Nairobi/Lagos, Nov 28 (DPA) If Nigeria want to make any kind of impact in South Africa, they will have to improve dramatically after a shambolic qualifying campaign.
The Super Eagles floundered in a group where they were favourites to win, drawing three of their matches – two against Tunisia and one against Mozambique.
Their stuttering form meant their fate was out of their hands on the last day of qualification: a victory against Kenya in Nairobi would have meant nothing if Mozambique had not beaten group leaders Tunisia.
Somehow it all came together: a 3-2 victory in Nairobi matched by a surprise 1-0 win for Mozambique sending them through at the expense of the Tunisians.
The laboured performances were a far cry from the heyday of the mid-nineties.
In 1994, the Super Eagles came within a few minutes of qualifying for the quarter finals of the World Cup, denied only by a last-gasp equaliser and extra-time penalty from Italy’s Roberto Baggio.
The same year Nigeria won the Africa Cup of Nations for the second time, then in 1996 they scooped Olympic Gold at the Atlanta games.
In 1998, Nigeria again reached the last 16 at the World Cup, beating Spain 3-2 in a pulsating match and Bulgaria 1-0 to top the group. However, their defensive frailties were exposed in 4-1 thrashing at the hands of Denmark in the knockout stages.
Since then, the West Africans have declined. They finished bottom of their group in the 2002 finals with one point and then failed to qualify in 2006.
During this period, they finished third in the Africa Cup of Nations three times – in 2002, 2004 and 2006.
There is little optimism in Africa’s most populous nation that their team – a major source of national pride – will repeat past glories.
However, much of the criticism for the poor qualifying campaign was directed at coach Shaibu Amodu, and if the rumours prove correct he will be replaced by a foreign coach, possibly even before January’s Africa Cup of Nations.
With a host of English Premier League players at their disposal – albeit mainly plying their trade at smaller clubs – the Nigerians can call on some decent footballers.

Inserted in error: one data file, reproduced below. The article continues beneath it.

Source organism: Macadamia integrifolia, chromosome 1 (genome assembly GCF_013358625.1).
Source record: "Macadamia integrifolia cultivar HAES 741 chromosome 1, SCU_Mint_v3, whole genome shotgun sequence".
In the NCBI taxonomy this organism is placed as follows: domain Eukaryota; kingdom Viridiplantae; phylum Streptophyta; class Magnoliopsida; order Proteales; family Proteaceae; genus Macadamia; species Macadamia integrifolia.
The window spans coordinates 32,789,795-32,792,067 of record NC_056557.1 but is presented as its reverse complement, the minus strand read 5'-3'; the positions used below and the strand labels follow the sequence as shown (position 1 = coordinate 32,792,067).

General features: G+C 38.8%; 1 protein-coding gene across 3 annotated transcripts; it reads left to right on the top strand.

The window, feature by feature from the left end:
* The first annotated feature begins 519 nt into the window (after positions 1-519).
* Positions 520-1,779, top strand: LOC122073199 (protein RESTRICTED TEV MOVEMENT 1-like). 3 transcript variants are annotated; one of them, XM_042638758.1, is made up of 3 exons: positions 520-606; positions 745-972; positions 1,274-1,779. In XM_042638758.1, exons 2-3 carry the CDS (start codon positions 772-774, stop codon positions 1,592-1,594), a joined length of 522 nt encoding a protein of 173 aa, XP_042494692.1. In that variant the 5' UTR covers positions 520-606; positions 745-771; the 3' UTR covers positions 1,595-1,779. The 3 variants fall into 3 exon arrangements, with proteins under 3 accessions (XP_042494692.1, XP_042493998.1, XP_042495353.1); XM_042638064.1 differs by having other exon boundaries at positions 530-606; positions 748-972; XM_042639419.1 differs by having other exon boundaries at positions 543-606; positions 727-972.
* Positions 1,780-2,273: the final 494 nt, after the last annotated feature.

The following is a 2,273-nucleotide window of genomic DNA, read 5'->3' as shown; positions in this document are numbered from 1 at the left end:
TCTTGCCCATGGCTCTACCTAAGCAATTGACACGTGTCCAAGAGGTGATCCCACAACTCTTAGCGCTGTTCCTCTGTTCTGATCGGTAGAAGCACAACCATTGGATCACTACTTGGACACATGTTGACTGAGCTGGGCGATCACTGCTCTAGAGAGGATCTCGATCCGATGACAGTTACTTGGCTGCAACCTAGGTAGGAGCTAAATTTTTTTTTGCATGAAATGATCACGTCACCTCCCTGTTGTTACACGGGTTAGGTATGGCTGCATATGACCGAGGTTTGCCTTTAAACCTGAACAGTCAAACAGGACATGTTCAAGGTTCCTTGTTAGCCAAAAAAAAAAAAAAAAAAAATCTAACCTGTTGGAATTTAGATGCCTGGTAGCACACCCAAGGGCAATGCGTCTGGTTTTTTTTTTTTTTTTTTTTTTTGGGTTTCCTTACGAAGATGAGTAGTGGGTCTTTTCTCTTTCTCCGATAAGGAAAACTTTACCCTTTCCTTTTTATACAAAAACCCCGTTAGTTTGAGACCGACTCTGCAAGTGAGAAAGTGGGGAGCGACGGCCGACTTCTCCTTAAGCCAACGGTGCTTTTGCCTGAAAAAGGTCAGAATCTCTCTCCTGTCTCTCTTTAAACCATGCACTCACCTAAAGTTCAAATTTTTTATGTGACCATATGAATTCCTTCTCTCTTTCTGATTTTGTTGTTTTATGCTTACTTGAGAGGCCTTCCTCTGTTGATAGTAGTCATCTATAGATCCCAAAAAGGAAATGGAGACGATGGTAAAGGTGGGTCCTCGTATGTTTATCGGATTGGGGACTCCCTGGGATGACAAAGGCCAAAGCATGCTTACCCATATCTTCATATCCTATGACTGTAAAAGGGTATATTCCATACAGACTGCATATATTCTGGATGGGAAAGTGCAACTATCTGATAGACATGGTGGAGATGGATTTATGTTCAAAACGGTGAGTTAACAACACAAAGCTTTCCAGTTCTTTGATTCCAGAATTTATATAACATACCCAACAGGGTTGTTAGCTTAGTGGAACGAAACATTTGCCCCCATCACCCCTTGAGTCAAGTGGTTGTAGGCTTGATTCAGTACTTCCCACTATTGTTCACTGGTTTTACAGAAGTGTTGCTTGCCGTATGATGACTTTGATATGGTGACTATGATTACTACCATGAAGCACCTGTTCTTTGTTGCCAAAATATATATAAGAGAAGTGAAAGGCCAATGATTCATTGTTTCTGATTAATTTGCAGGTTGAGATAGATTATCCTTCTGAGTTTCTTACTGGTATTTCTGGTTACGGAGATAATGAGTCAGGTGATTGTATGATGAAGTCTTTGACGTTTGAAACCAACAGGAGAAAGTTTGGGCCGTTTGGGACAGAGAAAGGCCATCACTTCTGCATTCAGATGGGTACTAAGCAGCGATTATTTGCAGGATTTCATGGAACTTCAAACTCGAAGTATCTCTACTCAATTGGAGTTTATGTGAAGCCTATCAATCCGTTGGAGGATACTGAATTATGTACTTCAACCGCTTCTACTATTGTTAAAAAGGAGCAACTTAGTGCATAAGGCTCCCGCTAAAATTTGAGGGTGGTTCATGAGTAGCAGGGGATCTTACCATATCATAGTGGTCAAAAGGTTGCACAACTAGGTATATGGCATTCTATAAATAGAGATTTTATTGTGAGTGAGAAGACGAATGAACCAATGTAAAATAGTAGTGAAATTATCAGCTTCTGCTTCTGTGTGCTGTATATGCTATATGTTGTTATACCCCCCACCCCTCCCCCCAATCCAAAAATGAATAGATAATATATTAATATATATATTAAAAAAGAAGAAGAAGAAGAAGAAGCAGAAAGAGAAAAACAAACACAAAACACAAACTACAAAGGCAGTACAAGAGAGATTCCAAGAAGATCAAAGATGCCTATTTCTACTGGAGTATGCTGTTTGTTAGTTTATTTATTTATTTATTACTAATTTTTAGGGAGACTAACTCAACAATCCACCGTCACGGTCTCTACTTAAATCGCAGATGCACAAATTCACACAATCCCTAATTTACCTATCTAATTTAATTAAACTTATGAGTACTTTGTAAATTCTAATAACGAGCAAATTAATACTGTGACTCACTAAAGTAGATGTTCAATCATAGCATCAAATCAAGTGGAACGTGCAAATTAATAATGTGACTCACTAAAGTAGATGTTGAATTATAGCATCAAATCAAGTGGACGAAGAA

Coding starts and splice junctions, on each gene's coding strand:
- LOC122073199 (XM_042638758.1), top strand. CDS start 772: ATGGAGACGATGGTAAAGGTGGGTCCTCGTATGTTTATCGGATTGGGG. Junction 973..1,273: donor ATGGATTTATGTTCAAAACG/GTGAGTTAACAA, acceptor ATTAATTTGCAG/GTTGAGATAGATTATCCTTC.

John Obi Mikel, 22, deputised for an injured Michael Essien for much of last season at Chelsea, and while he is not in the same class as the Ghana star he is a capable defensive anchor.
Veteran striker and Nigerian captain Nwankwo Kanu, 33, may play at lowly Portsmouth, but he is still a threat, while Joseph Yobo, 29, and Yakubu Aiyegbeni, 32, (both Everton) and Danny Shittu, 29, (Bolton) are solid professionals.
However, Wolfsburg frontman Obafemi Martins, 25 – a fast, direct and powerful striker with a nose for goal – is most likely to be the team’s star man.
If whoever leads Nigeria to South Africa can marshal these players, the Super Eagles could still prove a force to be reckoned with.
Shaibu Amodu, 51, is in his fourth stint as Nigeria coach, but he may not be in charge next summer. Amodu took over in April 2008 with the mandate of getting Nigeria to the finals, which he did by the skin of his teeth.
The Nigerian Football Federation is now reportedly searching for a foreign coach. It could be an unwelcome case of deja vu for Amodu, who led Nigeria to qualification in 2002 only to be find himself dumped before the finals.
Obafemi Martins, 25, missed a good chunk of Nigeria’s qualifying matches through injury, but he showed his importance by coming off the bench and bagging two goals in the 3-2 victory over Kenya that booked Nigeria’s slot in South Africa.
Martins, a schoolboy sprint champion who has lost none of his speed, has scored 15 goals for Nigeria in 24 games. Now with Wolfsburg, and boasting past stints at Inter Milan and Newcastle, Martins will be hungry to make an impact at his first World Cup finals.
Nickname: Super Eagles
FIFA affiliation: 1960
Highest FIFA ranking: 5 – April 1994
Lowest FIFA ranking: 82 – November 1999
Previous World Cup appearances: 3 (1994, 1998, 2002)
Best World Cup performance: Round of last 16 (1994, 1998)
Date qualified for finals: Nov 14, 2009